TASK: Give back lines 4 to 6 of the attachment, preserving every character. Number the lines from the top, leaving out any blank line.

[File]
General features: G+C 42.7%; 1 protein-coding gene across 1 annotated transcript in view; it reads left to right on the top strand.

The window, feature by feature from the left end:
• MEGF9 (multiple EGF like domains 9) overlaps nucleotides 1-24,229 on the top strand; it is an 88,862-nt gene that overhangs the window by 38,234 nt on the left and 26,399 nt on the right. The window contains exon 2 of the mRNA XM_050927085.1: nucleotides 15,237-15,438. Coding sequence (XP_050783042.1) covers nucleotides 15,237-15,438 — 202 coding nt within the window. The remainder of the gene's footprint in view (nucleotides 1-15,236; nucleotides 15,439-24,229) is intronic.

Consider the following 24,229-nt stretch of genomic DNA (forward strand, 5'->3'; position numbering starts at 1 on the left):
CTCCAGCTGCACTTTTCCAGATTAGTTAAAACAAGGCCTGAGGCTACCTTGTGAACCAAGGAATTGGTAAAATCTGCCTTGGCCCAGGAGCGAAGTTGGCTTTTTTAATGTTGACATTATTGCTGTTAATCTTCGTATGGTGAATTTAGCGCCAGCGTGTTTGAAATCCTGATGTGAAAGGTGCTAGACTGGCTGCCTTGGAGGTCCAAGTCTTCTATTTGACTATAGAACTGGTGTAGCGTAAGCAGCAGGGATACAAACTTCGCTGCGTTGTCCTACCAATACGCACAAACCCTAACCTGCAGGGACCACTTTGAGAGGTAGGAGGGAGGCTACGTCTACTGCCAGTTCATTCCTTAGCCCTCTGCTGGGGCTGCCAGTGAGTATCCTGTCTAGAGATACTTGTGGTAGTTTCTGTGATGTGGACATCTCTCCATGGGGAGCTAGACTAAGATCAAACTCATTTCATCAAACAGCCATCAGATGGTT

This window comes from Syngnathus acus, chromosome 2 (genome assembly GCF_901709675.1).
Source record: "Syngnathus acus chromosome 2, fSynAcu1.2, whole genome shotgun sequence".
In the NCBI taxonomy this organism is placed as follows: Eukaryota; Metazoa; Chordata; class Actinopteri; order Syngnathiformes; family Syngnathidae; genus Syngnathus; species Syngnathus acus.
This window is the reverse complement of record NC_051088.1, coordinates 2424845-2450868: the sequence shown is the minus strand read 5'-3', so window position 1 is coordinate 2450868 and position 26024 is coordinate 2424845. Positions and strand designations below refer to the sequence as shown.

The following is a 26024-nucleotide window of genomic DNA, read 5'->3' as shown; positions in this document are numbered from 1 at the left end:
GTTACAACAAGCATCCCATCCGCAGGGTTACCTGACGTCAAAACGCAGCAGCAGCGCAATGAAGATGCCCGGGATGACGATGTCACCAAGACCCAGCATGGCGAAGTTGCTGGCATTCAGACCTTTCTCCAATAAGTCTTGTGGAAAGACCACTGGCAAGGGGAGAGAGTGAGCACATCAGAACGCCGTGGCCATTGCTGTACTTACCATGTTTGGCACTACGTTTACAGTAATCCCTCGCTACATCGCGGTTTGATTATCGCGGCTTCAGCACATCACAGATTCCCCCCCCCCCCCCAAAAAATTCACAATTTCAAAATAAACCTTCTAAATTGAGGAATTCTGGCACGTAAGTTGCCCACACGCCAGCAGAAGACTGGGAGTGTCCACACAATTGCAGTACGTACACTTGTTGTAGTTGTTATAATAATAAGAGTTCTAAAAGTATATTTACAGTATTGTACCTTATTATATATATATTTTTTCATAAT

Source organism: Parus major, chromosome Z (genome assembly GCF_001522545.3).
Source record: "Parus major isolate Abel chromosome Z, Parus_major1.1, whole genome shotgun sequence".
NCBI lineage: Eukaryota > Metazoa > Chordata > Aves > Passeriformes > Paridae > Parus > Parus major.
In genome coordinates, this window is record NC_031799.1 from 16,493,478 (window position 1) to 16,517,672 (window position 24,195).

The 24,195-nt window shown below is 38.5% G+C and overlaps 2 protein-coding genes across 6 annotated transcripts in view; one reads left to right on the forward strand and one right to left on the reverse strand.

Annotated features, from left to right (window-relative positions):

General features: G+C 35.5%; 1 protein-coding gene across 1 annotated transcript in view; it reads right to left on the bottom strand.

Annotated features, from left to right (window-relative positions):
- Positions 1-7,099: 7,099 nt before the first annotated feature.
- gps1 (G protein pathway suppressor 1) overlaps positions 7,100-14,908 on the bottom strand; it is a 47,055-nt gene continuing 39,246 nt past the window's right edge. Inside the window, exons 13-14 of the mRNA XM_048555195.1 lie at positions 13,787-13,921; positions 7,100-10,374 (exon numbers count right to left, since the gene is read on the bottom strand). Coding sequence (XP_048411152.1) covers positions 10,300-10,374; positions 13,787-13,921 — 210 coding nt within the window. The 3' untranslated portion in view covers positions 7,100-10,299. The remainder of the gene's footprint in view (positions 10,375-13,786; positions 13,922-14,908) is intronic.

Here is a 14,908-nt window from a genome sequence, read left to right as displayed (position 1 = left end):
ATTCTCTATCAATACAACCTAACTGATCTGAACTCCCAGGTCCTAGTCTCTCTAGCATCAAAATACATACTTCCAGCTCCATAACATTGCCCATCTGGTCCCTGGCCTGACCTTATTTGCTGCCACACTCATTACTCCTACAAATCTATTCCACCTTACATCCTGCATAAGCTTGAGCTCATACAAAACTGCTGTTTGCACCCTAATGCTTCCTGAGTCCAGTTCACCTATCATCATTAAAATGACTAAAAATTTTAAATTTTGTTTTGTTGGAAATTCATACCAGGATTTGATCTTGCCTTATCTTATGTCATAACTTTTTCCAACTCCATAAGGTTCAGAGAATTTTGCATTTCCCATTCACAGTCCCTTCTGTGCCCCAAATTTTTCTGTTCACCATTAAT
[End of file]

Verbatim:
Consider the following 24,229-nt stretch of genomic DNA (forward strand, 5'->3'; position numbering starts at 1 on the left):
CTCCAGCTGCACTTTTCCAGATTAGTTAAAACAAGGCCTGAGGCTACCTTGTGAACCAAGGAATTGGTAAAATCTGCCTTGGCCCAGGAGCGAAGTTGGCTTTTTTAATGTTGACATTATTGCTGTTAATCTTCGTATGGTGAATTTAGCGCCAGCGTGTTTGAAATCCTGATGTGAAAGGTGCTAGACTGGCTGCCTTGGAGGTCCAAGTCTTCTATTTGACTATAGAACTGGTGTAGCGTAAGCAGCAGGGATACAAACTTCGCTGCGTTGTCCTACCAATACGCACAAACCCTAACCTGCAGGGACCACTTTGAGAGGTAGGAGGGAGGCTACGTCTACTGCCAGTTCATTCCTTAGCCCTCTGCTGGGGCTGCCAGTGAGTATCCTGTCTAGAGATACTTGTGGTAGTTTCTGTGATGTGGACATCTCTCCATGGGGAGCTAGACTAAGATCAAACTCATTTCATCAAACAGCCATCAGATGGTT

This window comes from Syngnathus acus, chromosome 2 (genome assembly GCF_901709675.1).